My personal experience has been that noobs in the gym tend to attract noobs in the gym. The net result is two climbers that really don't know anything coaching each other on bad techniques. Just saying, seek out the real pros and ask them.

Keep having fun.

The gym I have a membership in doesn't have classes except for basic top-rope belaying until you've climbed consistently for 3-month.

I'm definitely finding myself stuck in the same types of spots where the footholds do not allow for reaching the next handhold when standing parallel to the wall (in an "H" position), and find myself burning a lot of energy trying to pivot to get a little bit more length. My guess is that learning a twistlock or drop knee type move would help, but just watching the video and trying to execute those moves are 2 completely different things.

What I'll try to do is find time on a quiet day and just try to work on those moves on holds 3 feet above ground. Hopefully someone with more experience will take pity on me and help me out.

Practice turning your hip turns on moves that are easy for you, not those at your limit. Find the biggest jugs you can and practice the movement until it feels natural. Then, progressively implement the movement on climbs closer and closer to your maximum.


MarcelS


Sep 8, 2011, 1:02 PM
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What worked best for me is to watch more experienced climbers in the gym, and how they do the moves. Actually it made me skip a technique training, as I learned so much from what I saw.
Best watch people on not too difficult grades, as watching them climb 5.12 probably will not help you in your 5.7 problem. Better watch a 5.10 climber warm up in a 5.8 route for example, and see how they solve moves that give you problems.

In time things will fall in place and chances are you will in the end become the 5.12 climber yourself! The most important thing though, is not the grade you climb, but the fun you have climbing!


adelphos


Sep 8, 2011, 5:02 PM
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I've seen this happen before and normally it is because the person isn't really standing up, they just think that they are. This is especially true for low level climbs. Really reachy moves are normally reserved for 5.10 and up. You might get a few here and there for low level ones, but it shouldn't be the routine.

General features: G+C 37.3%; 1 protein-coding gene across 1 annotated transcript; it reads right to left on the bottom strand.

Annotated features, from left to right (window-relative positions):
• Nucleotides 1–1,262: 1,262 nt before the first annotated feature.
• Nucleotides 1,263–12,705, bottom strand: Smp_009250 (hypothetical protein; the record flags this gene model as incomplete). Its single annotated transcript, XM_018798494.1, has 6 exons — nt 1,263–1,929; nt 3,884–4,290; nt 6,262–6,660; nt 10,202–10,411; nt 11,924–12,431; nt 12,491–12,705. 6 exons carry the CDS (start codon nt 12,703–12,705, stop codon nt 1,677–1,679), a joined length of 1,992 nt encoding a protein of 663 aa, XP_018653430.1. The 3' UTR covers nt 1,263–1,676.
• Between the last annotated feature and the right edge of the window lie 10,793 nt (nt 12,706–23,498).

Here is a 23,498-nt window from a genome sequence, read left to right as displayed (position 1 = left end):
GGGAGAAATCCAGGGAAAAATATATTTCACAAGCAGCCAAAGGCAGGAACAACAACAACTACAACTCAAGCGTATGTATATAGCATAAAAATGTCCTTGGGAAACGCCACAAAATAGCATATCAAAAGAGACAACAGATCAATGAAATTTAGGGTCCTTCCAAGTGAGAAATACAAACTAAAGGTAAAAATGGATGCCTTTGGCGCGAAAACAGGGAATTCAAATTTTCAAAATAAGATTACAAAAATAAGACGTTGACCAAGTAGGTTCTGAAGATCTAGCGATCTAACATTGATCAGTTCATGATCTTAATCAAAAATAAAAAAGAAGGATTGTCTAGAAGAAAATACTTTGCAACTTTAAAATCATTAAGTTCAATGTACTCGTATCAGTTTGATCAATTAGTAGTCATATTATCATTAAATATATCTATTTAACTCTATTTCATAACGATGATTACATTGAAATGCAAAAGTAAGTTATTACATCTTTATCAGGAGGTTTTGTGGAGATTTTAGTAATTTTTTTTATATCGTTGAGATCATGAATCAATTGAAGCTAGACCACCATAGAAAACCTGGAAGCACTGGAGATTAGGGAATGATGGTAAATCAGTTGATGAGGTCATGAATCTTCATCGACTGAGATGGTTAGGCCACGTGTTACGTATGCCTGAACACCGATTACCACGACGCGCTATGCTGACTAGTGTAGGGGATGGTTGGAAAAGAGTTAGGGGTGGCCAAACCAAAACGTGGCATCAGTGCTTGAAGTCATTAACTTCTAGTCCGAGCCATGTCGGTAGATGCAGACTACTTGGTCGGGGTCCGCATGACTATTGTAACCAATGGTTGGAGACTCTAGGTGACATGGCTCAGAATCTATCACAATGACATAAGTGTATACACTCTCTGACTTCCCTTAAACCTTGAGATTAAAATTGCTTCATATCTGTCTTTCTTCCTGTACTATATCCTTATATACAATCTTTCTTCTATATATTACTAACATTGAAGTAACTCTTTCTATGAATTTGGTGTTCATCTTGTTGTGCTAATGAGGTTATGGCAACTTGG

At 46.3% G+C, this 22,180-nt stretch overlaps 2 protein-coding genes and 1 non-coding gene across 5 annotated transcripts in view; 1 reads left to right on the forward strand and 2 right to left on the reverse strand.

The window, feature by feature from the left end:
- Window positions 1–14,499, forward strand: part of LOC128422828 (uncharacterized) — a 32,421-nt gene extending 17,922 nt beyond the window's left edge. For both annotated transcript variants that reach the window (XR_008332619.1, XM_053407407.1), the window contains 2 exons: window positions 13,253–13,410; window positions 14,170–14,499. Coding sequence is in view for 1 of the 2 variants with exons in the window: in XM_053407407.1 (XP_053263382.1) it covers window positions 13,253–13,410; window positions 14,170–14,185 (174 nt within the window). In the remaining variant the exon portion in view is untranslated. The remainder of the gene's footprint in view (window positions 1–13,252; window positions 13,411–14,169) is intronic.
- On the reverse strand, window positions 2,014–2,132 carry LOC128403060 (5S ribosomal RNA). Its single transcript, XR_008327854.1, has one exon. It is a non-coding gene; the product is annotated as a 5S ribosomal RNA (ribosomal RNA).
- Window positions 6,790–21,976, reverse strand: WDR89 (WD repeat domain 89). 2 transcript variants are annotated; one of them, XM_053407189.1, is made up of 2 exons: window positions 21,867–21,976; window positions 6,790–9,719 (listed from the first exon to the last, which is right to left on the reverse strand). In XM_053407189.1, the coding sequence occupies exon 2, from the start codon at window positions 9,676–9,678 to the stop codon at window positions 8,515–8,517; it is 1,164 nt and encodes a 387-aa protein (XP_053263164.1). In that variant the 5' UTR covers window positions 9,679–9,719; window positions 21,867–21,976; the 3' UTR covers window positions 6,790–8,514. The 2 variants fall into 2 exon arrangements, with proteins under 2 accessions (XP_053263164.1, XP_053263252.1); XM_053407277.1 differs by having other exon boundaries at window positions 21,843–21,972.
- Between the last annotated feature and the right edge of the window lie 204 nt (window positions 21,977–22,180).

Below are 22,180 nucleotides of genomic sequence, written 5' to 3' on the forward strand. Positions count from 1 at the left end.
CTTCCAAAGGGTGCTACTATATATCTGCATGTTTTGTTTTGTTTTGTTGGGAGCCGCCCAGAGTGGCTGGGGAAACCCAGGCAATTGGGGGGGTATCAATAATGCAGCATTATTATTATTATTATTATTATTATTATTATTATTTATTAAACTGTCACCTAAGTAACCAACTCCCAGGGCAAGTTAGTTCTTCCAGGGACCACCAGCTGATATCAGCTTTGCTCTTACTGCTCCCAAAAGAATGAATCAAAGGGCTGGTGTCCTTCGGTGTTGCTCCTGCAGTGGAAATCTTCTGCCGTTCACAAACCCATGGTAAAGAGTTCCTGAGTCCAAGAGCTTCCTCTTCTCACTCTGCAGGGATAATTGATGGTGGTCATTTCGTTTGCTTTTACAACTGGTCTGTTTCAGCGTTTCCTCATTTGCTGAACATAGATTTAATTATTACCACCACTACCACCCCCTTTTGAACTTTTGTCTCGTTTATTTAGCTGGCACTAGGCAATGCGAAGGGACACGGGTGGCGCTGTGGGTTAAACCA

Putting your hip into the wall works for a negative incline, not usually a flat wall with a relatively even spread.

Just based on your comments, consider two things...

1. Traverse - if your gym doesn't have a traverse route, just make your own, work your way around the gym hanging on the wall. This builds endurance and helps you get comfortable with a wide variety of moves.

2. The climbing pyramid (this has done wonders for me). Your goal when you hit the gym is to scale your difficult. In your case, do 4 routes of 5.5, followed by 3 routes at 5.6, followed by 2 routes at 5.7 and a final route at 5.8.

If you can send the 5.8, the next time you climb you get to add a grade to each level. You'll find that this disciplines you to learn the lower levels, builds strength and endurance in a way that scales and it give you a way to get feedback on your own training progress. Each time you send the top route, you know it is time to push up to the next level.

I try to do this routine a few times a month and it has helped me a lot. Starting out I would do it weekly, alternating with a redpoint day. Redpointing is where you pick routes that you know you'll be able to climb with practice, but are beyond your ability to send the first time. This gives you a balance and variety in your training routine.

One other thought, find out if your gym has a climbing team. They may let you join right up and they frequently have really good coaching,